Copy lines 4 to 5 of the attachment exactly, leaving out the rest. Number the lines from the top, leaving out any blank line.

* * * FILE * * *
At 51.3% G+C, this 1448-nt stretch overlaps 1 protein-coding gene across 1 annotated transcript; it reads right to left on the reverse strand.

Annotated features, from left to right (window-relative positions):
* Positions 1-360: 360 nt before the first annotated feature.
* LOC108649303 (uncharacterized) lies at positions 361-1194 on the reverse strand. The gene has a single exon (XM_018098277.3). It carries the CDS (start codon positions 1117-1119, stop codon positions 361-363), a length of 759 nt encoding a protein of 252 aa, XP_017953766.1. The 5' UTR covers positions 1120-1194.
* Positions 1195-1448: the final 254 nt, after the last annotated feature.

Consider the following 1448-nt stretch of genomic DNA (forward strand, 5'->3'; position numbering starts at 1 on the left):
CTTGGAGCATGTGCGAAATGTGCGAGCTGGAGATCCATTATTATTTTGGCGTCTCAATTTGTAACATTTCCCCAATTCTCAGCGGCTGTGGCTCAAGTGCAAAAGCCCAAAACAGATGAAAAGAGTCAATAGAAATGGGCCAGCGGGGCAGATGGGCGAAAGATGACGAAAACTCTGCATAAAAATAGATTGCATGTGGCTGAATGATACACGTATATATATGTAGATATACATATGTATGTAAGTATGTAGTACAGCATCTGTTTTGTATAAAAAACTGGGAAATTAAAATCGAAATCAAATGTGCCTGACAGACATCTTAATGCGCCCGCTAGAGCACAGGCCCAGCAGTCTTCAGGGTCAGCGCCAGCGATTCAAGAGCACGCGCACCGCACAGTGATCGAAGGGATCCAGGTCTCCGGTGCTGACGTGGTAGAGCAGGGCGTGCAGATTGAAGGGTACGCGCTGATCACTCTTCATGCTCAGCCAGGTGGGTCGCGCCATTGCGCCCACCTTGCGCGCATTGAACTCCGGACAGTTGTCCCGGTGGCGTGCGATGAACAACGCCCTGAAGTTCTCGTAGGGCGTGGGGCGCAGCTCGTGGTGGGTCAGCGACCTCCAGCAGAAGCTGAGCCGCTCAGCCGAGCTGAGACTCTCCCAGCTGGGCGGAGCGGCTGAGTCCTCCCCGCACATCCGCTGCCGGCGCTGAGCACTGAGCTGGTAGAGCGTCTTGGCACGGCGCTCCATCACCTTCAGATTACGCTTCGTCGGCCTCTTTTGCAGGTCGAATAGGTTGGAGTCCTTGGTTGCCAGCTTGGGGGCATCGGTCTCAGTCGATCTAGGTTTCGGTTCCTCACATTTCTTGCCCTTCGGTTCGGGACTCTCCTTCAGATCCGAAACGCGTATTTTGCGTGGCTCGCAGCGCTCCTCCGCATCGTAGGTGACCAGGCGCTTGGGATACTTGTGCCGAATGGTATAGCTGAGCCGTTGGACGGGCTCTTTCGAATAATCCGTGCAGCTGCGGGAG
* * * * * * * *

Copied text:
* LOC108649303 (uncharacterized) lies at positions 361-1194 on the reverse strand. The gene has a single exon (XM_018098277.3). It carries the CDS (start codon positions 1117-1119, stop codon positions 361-363), a length of 759 nt encoding a protein of 252 aa, XP_017953766.1. The 5' UTR covers positions 1120-1194.
* Positions 1195-1448: the final 254 nt, after the last annotated feature.